France fined £2,500 for standing up to haka... to general disbelief

Richard Cockerill, who famously went head to head with war dance, amazed by IRB 'madness'

At least it brought a smile to the face of Richard Cockerill. It did rather more than that, in fact. Leicester Tigers' director of rugby had a job not falling off his chair in a laughing fit when he was informed after training yesterday that France had been fined £2,500 for having dared to front up to the haka before their 8-7 defeat against New Zealand in the World Cup final at Eden Park.

The reaction was pretty similar all around the oval-balled world on a day when the International Rugby Board seemed to be venturing to extreme lengths to have a belated last laugh on their quadrennial global knockout show. It was bizarre enough when the announcement was made that Wales had dropped two places in the governing body's world rankings, from sixth to eighth, despite having played a tour de force of a tournament in reaching the semi-finals. Then came news that the French had been hit in the pocket for crossing the line in both the metaphorical and literal sense as the hosts performed their traditional Maori war dance prior to kick-off on Sunday.

"It's madness, innit?" Cockerill said, after he had composed himself sufficiently to pass comment. It was, of course, the Rugby man – the former hooker from the hometown of the game – who gave the most celebrated response to a haka. Lining up for his first start for England, against the All Blacks at Old Trafford in November 1997, he crossed the halfway line and locked heads with his opposite number, Norm Hewitt. "Cockers, what the f*** have you done?" his unimpressed team-mate, Martin Johnson, said to him after the pair had been prised apart. Hewitt and the wound-up All Blacks exacted retribution over the course of the 80 minutes that followed, to the tune of a 25-8 victory. In Auckland last Sunday, the New Zealand crowd and the men dressed in black appeared to take the response of the French players, who formed a V-shaped formation and stepped in unison beyond their 10m line and over the halfway line, in the spirit in which it was intended – as a spirited gathering-up of the gauntlet laid down by the home side.

IRB regulations, however, stipulate that opposing teams must remain behind their 10m line. Australia were fined £1,000 for making a similar breach at the Women's World Cup last year.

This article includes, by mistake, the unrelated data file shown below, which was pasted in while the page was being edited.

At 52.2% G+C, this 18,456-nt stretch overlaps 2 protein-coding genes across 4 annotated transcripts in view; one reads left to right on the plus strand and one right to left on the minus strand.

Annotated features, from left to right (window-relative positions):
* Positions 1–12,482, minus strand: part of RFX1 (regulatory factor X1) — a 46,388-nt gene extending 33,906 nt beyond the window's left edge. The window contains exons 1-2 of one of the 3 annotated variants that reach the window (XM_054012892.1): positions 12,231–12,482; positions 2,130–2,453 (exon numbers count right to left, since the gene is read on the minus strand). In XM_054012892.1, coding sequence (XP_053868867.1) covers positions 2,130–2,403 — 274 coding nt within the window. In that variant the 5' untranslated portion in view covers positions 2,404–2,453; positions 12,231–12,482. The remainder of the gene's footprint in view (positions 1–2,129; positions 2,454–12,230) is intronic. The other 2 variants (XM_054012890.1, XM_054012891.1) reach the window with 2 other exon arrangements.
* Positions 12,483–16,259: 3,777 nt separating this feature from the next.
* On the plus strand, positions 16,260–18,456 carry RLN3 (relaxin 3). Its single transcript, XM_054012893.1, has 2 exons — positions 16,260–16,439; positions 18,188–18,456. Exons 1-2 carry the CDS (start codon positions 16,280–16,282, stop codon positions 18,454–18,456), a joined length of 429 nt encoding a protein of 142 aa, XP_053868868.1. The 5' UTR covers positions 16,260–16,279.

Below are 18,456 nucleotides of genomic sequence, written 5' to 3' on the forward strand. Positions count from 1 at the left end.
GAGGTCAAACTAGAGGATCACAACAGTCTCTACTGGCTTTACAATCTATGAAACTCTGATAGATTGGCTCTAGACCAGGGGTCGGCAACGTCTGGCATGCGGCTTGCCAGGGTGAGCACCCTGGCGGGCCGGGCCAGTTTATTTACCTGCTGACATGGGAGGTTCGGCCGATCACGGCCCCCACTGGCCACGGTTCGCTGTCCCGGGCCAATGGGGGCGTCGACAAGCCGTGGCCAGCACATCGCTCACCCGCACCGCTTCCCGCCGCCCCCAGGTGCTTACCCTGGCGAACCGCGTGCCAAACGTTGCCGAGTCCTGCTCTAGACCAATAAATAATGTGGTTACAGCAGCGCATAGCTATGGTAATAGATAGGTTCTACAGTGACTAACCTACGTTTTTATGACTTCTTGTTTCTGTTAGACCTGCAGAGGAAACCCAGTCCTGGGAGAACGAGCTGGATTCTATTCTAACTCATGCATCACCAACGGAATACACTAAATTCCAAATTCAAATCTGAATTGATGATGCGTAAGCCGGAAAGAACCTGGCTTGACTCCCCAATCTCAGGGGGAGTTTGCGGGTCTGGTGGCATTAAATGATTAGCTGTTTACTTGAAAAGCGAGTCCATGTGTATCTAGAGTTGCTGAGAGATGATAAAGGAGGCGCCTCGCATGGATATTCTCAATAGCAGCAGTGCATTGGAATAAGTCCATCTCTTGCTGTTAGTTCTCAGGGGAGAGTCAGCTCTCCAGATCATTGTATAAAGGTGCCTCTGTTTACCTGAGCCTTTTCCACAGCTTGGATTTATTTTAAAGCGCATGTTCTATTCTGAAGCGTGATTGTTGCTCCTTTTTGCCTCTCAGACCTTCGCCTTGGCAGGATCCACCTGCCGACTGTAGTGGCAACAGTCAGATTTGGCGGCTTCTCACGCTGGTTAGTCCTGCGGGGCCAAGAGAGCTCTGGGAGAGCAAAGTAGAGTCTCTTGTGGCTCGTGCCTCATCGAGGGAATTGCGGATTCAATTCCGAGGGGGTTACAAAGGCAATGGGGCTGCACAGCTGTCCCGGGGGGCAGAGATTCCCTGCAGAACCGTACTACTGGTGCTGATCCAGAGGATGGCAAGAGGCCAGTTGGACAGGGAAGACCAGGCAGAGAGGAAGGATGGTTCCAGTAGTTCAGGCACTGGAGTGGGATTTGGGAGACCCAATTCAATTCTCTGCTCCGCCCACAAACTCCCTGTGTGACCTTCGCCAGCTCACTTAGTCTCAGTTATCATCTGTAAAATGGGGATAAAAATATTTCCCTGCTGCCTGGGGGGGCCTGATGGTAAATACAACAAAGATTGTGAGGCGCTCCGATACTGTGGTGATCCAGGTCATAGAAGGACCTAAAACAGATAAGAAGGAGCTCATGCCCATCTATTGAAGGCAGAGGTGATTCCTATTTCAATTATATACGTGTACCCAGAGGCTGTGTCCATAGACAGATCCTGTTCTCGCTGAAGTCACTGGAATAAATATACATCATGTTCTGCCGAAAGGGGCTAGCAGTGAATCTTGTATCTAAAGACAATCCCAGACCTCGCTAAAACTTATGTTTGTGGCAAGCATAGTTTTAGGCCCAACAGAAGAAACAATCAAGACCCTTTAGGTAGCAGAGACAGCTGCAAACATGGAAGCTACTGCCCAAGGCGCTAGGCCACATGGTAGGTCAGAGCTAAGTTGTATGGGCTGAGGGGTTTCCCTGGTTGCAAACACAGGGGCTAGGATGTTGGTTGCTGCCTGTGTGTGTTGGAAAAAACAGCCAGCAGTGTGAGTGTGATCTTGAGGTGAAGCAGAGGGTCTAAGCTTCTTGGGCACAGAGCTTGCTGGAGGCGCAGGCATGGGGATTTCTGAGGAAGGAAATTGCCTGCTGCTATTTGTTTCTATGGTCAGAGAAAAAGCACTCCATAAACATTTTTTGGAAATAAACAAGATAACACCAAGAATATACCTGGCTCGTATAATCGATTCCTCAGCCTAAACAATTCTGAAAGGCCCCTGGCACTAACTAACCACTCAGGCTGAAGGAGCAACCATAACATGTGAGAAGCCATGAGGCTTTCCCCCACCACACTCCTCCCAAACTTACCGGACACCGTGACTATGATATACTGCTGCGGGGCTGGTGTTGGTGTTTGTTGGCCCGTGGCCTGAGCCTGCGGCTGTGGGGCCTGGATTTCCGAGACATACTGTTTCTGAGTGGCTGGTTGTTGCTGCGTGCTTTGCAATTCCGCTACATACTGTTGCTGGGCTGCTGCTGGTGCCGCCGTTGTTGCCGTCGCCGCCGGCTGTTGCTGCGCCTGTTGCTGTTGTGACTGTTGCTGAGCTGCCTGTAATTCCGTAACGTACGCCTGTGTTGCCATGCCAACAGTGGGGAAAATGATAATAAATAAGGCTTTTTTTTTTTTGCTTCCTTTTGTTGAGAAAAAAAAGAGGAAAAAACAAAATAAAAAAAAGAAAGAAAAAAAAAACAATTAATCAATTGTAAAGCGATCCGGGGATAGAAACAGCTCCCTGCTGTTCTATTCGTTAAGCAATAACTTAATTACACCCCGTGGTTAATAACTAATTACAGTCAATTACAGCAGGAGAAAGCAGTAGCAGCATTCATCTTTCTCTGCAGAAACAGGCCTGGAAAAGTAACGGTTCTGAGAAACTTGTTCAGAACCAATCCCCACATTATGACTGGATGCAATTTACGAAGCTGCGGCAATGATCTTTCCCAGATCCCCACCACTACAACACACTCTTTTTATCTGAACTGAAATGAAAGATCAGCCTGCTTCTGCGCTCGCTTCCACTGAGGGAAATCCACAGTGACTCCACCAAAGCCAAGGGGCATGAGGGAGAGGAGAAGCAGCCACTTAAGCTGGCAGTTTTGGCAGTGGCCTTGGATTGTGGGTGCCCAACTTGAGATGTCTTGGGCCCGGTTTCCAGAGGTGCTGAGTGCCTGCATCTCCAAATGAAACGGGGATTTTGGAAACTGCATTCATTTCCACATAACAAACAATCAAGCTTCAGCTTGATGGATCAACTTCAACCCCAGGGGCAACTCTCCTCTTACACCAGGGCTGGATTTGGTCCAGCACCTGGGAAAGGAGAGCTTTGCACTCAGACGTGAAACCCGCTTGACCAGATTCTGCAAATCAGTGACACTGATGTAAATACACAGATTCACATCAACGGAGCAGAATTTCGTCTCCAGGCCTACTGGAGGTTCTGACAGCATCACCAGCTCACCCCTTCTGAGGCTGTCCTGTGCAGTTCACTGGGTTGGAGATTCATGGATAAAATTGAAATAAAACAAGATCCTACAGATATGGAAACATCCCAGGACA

"The haka is a great New Zealand tradition but I don't think the French were out of order," Cockerill said. "Fair play. I thought it was great theatre. Without turning it into a free-for-all, the opposition should be able to do whatever they want. I don't think it's an issue."

Darren Shand, New Zealand's team manager, was in agreement. "They came to play and that was great," he said. "The culture challenge is that. It should be done and then we get on with the real stuff."

There was much Gallic shoulder shrugging at the decision, naturally. "Thierry Dusautoir tried to stop them and there was a bit of movement bringing them forward," Marc Lièvremont, France's head coach said. "But a fine? I don't know." Dusautoir, the French captain and blindside flanker, maintained: "It was a great moment and a moment we will remember all of our lives. At one stage we were so close to them that they wanted to kiss the New Zealanders, but I told them to take it easy." Indeed, there was no need for a French kiss.

As for the IRB, it insisted it was playing it by the rules, saying in a statement: "As with other in-tournament breaches of the tournament cultural ritual protocol and as per pre-tournament communication with teams, Rugby World Cup Limited will impose the standard sanction of £2,500."

Cockerill himself was counting the cost of the World Cup yesterday – not just the five (out of six) Aviva Premiership matches lost by his weakened Tigers while 12 Leicester players were on international duty in New Zealand but a recurrence of the problem that forced Ben Youngs to have the cartilage in his left knee trimmed in June. The England scrum-half will be out of commission for his club's crucial fixture at Sale on Friday night.

"His knee's not great," Cockerill said. "He needs to do more rehab on it and at this point he's not fit to play."

Asked whether he felt Youngs' situation had been "mismanaged by England," Cockerill replied: "His knee's not in ideal condition. It probably hasn't been rehabbed as thoroughly as we would have. Our medical team feel that he's not at a sufficient level from a knee-strength point of view to be playing.

"For us, our player management and welfare is key. We spend a lot of time looking after our players and not playing them when they're unfit."